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  • All estimates should be reviewed by all responsible parties at every stage. An¬†estimate review should begin with a survey of the verbal description of the work,¬†including all or most of the following: scope statement, assumptions, clarifications,¬†qualifications, and exclusions.
    As an example, the estimate is to be reviewed for a warehouse to be built in an urban area as part of a redevelopment project. The scope statement should specify the location, refer to design drawings and specifications, and list applicable building codes. The assumptions might include such data as the number of persons who will work in the warehouse. This is an indication of the number of restrooms and fixtures needed, which can be listed as a clarification. If the price quotes are valid for 90 days, this should be stated as a qualification. Handling and disposing of any existing hazardous material found on the site might be listed as an exclusion.
    This warehouse description may be reasonably complete from the viewpoint of designer and contractor and may be accurately priced. But because of the assumption regarding the number of occupants, it may not be suitable from the viewpoint of the intended users. The exclusion regarding hazardous materials may result in unacceptable financial exposure for the client. Issues such as these need to be addressed. The client may decide that the prospective tenants, or users, may employ more persons than the number assumed. Hence, either the estimate will have to allocate more money for rest rooms or the client will have to give the tenants an allowance to enable them to build the rest rooms they desire. The client may also decide that an analysis of soil samples may be necessary before any construction is done to determine the extent of contamination, if any, and cost of cleanup.
    Bearing these issues in mind, the parties should now review the quantitative part of the estimate. This review should comprise the following:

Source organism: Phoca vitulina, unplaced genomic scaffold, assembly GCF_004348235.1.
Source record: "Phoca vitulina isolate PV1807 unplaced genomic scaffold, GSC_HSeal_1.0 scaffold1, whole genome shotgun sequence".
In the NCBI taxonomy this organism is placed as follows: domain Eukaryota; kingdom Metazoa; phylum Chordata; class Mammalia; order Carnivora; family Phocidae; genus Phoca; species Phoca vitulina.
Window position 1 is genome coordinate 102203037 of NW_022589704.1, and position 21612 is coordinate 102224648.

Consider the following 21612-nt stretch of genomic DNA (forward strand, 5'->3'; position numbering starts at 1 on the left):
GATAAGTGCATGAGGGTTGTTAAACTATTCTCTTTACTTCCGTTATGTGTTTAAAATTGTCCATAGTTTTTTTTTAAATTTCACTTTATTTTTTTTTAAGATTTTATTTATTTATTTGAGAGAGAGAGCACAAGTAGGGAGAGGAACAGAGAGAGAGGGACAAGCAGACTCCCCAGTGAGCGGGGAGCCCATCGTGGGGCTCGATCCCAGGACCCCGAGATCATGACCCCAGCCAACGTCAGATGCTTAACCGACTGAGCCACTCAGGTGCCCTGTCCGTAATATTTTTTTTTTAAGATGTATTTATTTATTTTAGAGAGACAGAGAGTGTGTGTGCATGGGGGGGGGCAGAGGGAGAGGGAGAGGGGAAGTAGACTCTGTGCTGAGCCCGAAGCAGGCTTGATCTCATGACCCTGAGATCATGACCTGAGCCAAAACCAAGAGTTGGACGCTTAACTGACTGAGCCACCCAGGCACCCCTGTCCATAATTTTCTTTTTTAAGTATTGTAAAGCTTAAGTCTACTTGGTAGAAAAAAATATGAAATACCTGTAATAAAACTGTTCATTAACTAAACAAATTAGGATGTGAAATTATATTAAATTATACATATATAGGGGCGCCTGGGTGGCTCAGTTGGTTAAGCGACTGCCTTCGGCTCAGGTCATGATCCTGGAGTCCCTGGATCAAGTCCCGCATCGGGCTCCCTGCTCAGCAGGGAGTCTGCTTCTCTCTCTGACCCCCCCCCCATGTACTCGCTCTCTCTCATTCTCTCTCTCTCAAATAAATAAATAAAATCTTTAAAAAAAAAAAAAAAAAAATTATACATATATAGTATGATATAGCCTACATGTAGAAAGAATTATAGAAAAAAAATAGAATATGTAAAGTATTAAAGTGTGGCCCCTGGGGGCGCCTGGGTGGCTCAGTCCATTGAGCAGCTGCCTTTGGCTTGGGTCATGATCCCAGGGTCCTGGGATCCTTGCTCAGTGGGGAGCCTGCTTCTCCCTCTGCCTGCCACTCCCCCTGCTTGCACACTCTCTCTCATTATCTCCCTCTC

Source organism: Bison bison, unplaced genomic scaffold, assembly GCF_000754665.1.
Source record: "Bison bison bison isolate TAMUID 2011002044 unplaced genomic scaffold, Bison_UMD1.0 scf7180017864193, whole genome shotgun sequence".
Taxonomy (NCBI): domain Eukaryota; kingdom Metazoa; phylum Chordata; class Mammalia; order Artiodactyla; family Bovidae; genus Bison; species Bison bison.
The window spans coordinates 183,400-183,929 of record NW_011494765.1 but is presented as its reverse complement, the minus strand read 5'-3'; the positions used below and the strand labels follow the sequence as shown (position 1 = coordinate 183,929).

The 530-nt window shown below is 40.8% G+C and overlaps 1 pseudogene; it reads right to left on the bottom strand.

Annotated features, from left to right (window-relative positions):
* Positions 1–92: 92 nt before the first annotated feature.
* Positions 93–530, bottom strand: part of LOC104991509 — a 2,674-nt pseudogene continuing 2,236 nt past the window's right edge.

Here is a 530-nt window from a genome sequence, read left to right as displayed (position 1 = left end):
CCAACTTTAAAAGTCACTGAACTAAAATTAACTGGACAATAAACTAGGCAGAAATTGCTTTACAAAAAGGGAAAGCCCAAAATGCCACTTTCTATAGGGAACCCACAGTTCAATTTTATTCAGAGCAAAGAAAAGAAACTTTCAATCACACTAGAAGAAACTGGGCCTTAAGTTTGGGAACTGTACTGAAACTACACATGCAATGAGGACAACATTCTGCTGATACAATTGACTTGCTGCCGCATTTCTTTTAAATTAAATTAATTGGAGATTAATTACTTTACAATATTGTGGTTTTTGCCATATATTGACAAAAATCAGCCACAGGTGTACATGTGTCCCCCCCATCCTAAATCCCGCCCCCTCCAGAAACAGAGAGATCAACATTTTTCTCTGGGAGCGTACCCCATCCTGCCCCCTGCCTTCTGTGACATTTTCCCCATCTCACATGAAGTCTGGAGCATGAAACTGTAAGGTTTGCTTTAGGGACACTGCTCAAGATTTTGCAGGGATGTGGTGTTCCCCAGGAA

A summary of the key quantities involved; for example, floor area, tons of steel, cubic yards of concrete.
    As a cross check, a list the key quantities‚ÄĒby discipline if the estimate has¬†been prepared with the industry approach or by industry if the estimate has been¬†prepared by the discipline approach.
    A summary of the project, by industry or discipline.
    At each step of the review, changes may be made, as required. After all parties agree to all parts of the estimate, it can be considered final. At this stage, the designer should be satisfied that enough money has been allocated to carry out the project. The client should have a clear idea as to what the project will entail and how much it will cost.

  • As an example, the following illustrates preparation of an estimate for a trench¬†excavation. The estimate can be regarded as a baseline type or higher type. The¬†discipline approach and crew development technique is used.
    The estimate begins with a study of information available for the project: From the design documents, the estimator takes off such information as trench depth, length, slopes, soil conditions, and type of terrain. Wages for the locality in which the trench is to be excavated are obtained from standard handbooks, local labor unions, and the U.S. Census Bureau. The wage figures influence determination of the level of mechanization to be used for the project.
    Crew Operation Calculation Sheet. With the basic information on hand, the estimator can now prepare a crew operation calculation sheet (Fig. 19.1). This sheet indicates the work to be done, how it will be done, who will perform it, and duration of the tasks. (The crew operation calculation sheet is normally the first item developed in a cost estimate.)
    Crew Worksheet. The items, quantities, and units for the first three columns of the crew worksheet (Table 19.1) are obtained from Fig. 19.1. Unit costs for materials and subcontractors for columns four and five are obtained by direct quotations from vendors and subcontractors or from standard price lists. The worker-hours listed in Table 19.1 are based on data in Fig. 19.1. The wages in Table 19.1 are part of the basic information.
    To obtain equipment costs, the estimator either gets quotations from rental yards or performs equipment ownership and operating cost analyses (Table 19.2). These costs include labor and material costs for owning and maintaining the equipment.
    The equipment costs in Table 19.1 are assumed to be supplied by a subcontractor.
    The total cost for one hour of production is calculated as the sum of the products of the quantities and the unit prices given in Table 19.1. The estimator obtains the unit cost for materials, labor, and equipment by dividing the cost for one hour of production by the length of the trench.